Dupuytren's contracture, also called Dupuytren's disease, usually begins with a thickening of the skin in the palm of the hand, which may develop into a hard lump or thick band that eventually could cause the fingers to contract, or pull into the palm.
Since the first recording of the disease in the 1600s, great advances have been made in understanding Dupuytren's contracture. It is thought to be a hereditary disease, but the exact cause is unknown and there are still some unanswered questions about the disease. Dupuytren’s contracture may be associated with cigarette smoking, epilepsy, diabetes and alcoholism, and usually presents in middle age. The ring finger is the most commonly affected finger, and the little finger is the second-most commonly affected finger. Of the total cases of Dupuytren’s contracture, 33% involve only one finger, 33% involve two fingers, and the remaining 33% involve more than two fingers.
Though each individual may experience symptoms differently, and some symptoms may resemble other medical conditions or problems, the most common symptoms of Dupuytren’s contracture include: thick tissue that develops under the skin in the palm of the hand, finger(s) that are pulled forward, and a decrease in hand function.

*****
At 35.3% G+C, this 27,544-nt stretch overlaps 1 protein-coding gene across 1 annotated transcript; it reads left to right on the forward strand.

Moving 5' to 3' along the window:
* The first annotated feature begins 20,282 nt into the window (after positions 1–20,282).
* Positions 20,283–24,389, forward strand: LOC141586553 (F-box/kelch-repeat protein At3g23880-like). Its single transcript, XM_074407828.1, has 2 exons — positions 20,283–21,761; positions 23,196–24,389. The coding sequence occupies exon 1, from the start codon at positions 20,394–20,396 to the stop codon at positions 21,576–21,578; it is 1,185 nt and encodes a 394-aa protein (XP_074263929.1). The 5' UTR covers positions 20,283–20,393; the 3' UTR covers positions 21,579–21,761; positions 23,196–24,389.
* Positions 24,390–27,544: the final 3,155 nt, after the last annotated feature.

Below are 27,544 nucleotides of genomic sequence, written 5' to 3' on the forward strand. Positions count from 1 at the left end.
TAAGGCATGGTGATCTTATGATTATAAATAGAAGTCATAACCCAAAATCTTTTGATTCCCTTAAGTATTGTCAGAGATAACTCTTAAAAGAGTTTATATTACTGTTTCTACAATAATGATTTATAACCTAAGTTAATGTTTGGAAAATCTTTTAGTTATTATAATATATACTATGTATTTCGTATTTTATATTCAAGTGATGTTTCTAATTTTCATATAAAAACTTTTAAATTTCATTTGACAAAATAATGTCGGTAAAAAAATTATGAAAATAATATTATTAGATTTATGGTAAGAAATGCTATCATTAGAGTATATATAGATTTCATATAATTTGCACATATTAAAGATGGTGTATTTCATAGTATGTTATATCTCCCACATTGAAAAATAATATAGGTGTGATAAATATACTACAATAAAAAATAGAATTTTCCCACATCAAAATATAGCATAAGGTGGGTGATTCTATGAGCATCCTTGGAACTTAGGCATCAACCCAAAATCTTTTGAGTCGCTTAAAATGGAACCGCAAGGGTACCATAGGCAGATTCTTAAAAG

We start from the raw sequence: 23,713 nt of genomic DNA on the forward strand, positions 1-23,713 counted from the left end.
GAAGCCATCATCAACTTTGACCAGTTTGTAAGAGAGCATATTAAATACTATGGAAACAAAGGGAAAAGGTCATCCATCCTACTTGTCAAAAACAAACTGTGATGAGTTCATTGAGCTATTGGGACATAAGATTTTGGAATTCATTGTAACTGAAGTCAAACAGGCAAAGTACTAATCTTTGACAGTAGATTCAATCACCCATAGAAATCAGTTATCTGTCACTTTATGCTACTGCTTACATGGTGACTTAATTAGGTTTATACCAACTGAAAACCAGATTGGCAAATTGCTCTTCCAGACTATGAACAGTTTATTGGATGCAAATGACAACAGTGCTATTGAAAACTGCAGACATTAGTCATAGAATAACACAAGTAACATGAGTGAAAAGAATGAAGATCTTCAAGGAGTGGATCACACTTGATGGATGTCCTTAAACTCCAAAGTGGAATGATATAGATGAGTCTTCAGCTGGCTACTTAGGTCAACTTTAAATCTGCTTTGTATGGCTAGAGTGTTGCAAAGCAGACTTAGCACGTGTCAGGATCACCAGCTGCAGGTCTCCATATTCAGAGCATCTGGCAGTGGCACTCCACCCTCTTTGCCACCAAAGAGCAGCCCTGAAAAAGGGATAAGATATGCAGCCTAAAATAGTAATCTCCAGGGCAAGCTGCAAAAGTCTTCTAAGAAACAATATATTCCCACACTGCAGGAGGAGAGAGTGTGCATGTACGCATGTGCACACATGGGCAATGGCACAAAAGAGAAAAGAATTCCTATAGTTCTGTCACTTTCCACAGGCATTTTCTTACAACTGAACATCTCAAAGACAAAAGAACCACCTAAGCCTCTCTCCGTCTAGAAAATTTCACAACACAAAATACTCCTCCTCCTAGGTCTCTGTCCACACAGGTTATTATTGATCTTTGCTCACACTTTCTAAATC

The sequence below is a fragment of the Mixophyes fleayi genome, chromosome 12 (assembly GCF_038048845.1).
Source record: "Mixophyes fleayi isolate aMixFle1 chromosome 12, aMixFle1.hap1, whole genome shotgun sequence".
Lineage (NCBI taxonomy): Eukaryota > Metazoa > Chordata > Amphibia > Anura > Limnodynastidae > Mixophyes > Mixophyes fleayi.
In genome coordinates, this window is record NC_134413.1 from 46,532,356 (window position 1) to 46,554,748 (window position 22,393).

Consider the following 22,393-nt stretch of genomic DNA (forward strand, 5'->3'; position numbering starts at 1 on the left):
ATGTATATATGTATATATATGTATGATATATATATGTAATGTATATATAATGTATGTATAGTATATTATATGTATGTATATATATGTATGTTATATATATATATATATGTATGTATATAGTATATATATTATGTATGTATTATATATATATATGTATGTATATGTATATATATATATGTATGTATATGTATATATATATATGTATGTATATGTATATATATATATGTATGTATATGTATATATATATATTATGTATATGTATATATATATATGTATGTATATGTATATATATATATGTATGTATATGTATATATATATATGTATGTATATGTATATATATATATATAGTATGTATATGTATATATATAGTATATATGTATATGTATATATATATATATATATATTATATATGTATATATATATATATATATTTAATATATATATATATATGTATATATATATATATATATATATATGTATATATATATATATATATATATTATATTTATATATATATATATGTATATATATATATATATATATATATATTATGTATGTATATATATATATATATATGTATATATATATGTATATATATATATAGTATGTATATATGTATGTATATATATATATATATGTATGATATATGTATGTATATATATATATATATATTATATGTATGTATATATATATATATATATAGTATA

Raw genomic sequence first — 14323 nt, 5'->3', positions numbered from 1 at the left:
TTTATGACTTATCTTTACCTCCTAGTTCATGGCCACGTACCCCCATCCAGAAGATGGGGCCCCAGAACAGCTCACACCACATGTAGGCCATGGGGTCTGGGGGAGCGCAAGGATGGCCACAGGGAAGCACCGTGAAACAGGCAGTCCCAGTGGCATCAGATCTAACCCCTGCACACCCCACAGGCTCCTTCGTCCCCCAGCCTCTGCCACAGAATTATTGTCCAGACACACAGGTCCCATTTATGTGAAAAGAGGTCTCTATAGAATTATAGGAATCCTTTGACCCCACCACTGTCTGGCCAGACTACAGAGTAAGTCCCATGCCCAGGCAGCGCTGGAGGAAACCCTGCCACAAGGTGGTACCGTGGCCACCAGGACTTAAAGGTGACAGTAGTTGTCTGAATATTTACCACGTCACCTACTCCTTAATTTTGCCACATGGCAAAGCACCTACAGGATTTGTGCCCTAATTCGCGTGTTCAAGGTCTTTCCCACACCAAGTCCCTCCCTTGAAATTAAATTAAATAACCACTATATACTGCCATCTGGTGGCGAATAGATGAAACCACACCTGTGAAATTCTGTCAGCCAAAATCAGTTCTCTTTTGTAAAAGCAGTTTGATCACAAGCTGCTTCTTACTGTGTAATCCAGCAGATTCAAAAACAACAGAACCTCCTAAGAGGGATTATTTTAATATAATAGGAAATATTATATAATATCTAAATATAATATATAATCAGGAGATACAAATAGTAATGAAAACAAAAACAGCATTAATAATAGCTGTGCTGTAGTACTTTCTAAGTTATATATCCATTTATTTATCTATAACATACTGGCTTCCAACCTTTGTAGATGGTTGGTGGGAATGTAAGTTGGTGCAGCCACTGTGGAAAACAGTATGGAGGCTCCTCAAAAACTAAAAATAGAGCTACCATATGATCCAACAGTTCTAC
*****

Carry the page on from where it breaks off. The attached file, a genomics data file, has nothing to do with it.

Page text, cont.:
We will work with you to determine a specific treatment plan that’s right for you based on the following factors:
At the present time, surgery is the only treatment available to help correct advanced Dupuytren’s contracture. While surgery may increase the mobility of the finger(s), it does not correct the underlying disease. During the surgery, we will make an incision in the hand and cut the area of thickened tissue. This allows for improved movement of the tendons and increased finger mobility.
Surgery for Dupuytren’s contracture is a very precise procedure because this thickened area of tissue often contains the nerves of the hand. Skin grafts are sometimes needed to correct the overlying skin and are performed by taking a piece of healthy skin from another area of the body (called the donor site) and attaching it to the needed area. Following surgery, you will need physical therapy to help increase the strength and function of your affected hand.